Ca' Foscari has strengthened its success within the scope of the 'Marie Skłodowska-Curie' funding. In addition to the 23 grants announced last February, there are three new projects for which the European Commission found the necessary resources browsing the ranking of the projects with excellent evaluations. Therefore, researchers Caterina Borelli, Tania Saeed and Camilla Bertolini bring the Venetian university to a total of 26, confirming it as the only Italian University among the best European ones.
Borders and hospitality
Anthropologist Caterina Borelli has won a Global Fellowship, a type of funding for a two-year course at a non-European institution, to be followed by her coming back to Ca' Foscari. She will spend the first two years at the New School of Social Research in New York, and the third year at Ca' Foscari's Department of Philosophy and Cultural Heritage, under the supervision of Professor Fabio Perocco.
For her, this represents a return to the academia after an experience as an independent researcher.
She has designed her three-year BeCamp project as an anthropological approach to the second-line reception system for asylum seekers in two European first arrival countries. The study explores how the multiple control and management devices for asylum seekers and illegalised migrants and the daily adaptation strategies used by the individuals who live within these systems or on their margins change according to various factors, such as political contingencies.
The starting assumption is that borders, far from being mere dividing lines, are much more complex and broader entities, which begin well before and end long after the border in the strict sense, and which follow the migrant over time in the form of welfare systems, bureaucracy, etc.
The networks of populisms
Tania Saeed will come to Ca' Foscari from Pakistan, where she currently holds the position of Associate Professor at the School of Humanities & Social Sciences of Lahore University of Management Sciences. She is an expert in education, terrorism and Islamophobia and has a PhD from Oxford. She has two monographs, numerous publications and awards to her credit.
At the Department of Philosophy and Cultural Heritage, under the supervision of Professor Matteo Legrenzi, she will lead a two-year project on the link between right-wing populism in South Asia and the global networks which have contributed to its success and implications on populism in the Global North.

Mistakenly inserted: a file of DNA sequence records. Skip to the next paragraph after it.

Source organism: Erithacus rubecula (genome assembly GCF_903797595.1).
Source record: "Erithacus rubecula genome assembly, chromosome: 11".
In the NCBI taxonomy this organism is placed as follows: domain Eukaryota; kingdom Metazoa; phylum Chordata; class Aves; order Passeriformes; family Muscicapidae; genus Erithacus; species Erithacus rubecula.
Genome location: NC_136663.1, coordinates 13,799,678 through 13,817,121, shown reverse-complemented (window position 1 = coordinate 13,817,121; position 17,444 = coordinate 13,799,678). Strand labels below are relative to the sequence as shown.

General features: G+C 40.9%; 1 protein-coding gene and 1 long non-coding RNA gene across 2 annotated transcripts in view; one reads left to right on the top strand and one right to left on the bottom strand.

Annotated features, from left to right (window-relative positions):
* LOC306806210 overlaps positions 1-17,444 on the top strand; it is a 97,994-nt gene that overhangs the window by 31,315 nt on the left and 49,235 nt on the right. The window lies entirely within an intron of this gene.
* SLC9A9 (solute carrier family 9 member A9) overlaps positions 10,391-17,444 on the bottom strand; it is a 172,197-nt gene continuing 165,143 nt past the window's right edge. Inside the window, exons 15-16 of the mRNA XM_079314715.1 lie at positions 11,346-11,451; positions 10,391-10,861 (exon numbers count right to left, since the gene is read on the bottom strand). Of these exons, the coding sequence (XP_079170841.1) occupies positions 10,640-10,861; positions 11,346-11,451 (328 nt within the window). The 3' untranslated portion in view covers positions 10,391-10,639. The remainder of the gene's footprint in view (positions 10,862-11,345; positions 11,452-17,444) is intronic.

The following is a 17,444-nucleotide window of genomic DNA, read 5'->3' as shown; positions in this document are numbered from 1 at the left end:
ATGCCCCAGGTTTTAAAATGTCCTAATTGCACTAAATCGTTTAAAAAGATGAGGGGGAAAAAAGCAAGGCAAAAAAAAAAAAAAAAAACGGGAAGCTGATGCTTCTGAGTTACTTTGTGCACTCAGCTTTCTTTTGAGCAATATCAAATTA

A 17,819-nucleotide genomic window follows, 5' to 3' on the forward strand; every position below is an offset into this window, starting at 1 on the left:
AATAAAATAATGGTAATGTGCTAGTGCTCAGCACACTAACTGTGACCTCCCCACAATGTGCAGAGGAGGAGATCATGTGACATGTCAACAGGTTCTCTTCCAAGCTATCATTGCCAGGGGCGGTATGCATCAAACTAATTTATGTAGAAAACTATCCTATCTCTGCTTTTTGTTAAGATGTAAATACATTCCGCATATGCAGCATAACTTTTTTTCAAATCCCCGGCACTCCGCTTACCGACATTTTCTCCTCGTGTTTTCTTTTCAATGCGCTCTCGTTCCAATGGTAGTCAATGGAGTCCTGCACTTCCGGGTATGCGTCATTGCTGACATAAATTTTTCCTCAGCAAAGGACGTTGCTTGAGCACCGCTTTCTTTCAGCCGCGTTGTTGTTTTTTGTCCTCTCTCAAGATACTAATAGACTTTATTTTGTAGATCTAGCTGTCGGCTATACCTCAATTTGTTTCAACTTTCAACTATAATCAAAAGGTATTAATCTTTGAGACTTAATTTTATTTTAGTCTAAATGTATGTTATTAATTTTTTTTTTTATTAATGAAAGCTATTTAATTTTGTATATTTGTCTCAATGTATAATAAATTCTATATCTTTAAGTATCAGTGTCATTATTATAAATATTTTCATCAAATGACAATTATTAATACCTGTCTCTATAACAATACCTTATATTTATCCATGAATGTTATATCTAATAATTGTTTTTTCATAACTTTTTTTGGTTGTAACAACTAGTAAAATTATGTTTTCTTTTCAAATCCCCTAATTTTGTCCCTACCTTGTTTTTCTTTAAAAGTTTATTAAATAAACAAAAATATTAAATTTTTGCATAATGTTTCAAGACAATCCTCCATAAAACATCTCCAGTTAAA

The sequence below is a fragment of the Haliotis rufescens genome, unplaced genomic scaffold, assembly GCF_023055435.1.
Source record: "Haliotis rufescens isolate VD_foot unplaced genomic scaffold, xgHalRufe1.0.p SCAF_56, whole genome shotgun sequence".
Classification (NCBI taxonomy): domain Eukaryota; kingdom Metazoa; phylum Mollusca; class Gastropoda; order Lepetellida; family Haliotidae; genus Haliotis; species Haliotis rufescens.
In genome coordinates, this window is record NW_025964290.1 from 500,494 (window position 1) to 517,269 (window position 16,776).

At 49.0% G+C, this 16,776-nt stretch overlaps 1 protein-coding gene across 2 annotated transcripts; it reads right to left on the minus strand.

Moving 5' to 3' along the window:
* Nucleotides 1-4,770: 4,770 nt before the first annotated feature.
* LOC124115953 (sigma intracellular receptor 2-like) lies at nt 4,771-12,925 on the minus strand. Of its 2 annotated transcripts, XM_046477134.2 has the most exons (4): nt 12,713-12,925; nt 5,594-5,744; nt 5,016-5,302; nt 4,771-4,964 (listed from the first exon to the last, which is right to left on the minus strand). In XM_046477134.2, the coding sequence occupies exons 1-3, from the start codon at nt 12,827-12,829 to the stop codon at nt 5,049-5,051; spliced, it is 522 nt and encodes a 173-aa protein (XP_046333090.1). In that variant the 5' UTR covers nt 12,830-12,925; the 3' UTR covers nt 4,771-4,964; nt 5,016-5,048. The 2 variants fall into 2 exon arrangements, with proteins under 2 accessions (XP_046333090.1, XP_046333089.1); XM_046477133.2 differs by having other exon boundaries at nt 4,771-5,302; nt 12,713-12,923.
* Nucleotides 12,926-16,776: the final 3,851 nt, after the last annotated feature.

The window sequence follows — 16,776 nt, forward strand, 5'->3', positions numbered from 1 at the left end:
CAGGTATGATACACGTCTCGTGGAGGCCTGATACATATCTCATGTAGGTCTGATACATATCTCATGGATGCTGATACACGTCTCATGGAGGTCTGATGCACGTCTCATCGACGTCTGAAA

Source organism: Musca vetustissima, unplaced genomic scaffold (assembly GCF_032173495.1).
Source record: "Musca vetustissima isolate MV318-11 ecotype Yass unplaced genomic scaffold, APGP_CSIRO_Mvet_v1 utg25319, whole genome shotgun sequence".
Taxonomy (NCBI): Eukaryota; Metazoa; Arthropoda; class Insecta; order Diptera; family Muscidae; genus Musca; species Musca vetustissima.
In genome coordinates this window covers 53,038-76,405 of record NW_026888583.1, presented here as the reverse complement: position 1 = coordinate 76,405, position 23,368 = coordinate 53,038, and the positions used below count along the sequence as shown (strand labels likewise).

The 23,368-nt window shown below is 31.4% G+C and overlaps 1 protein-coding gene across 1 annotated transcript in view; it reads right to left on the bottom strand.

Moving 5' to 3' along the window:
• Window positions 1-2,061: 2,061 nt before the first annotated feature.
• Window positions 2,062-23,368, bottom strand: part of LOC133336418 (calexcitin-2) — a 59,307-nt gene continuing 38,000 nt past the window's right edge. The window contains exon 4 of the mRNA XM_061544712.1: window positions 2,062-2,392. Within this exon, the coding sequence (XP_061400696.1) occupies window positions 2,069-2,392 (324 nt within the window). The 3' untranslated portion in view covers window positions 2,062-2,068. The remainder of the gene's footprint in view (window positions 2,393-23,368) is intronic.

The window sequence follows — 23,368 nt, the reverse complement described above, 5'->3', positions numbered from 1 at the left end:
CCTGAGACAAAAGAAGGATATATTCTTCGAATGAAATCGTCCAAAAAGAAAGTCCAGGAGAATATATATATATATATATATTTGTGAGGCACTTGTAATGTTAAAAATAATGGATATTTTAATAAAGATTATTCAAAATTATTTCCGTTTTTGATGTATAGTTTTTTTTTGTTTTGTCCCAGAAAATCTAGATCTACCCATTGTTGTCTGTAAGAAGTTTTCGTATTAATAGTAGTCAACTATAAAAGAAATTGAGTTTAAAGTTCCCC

The project, Inter-Nationalist, will deal with mapping the international network of India's ruling Bharatiya Janata Party (BJP). It will analyse the perspectives of young members of groups linked to the party, but also of student associations in India and Pakistan, taking into account several aspects such as gender, religion, caste, class and ethnicity. The output will be a study on populist networks between North and South and on the success of these ideologies among minority communities in the North.
Camilla Bertolini, a biologist trained in Plymouth and Belfast, holds a post-PhD from the Royal Netherlands Institute for Sea Research where she carried out research on mussel farming and on how to improve resilience of seabed farming practices, investigating the relationships between density, predators, currents, type of seabed.
At Ca’ Foscari, she will work for two years under the supervision of Professor Roberto Pastres (Department of Environmental Sciences, Informatics and Statistics) on the MAREA project. She will deal with aquaculture, the expansion of which is necessary to respond to the increase in food needs without adding further pressures to fisheries.
Bivalve molluscs aquaculture is considered one of the most sustainable practices, although some negative impacts due to increased organic deposits in the sediment may occur. To limit these impacts, conventional mollusc farming can be combined with an environmental restoration approach. This can bring additional positive effects, such as the return of biodiversity, as well as economic and cultural returns.
The project aims to optimize these effects by integrating environmental restoration and aquaculture through the re-introduction of native oyster beds (Ostrea edulis) using the seabed area under suspended mussel farms, using the recruited oyster seed to start a native oyster farming chain (economic return) keeping the restored seabed intact (ecological return). This will be done by combining modelling with an experimental approach at a pilot site in the Northern Adriatic Sea. Finally, climate change scenarios will be applied to identify the potential of this approach over the long term.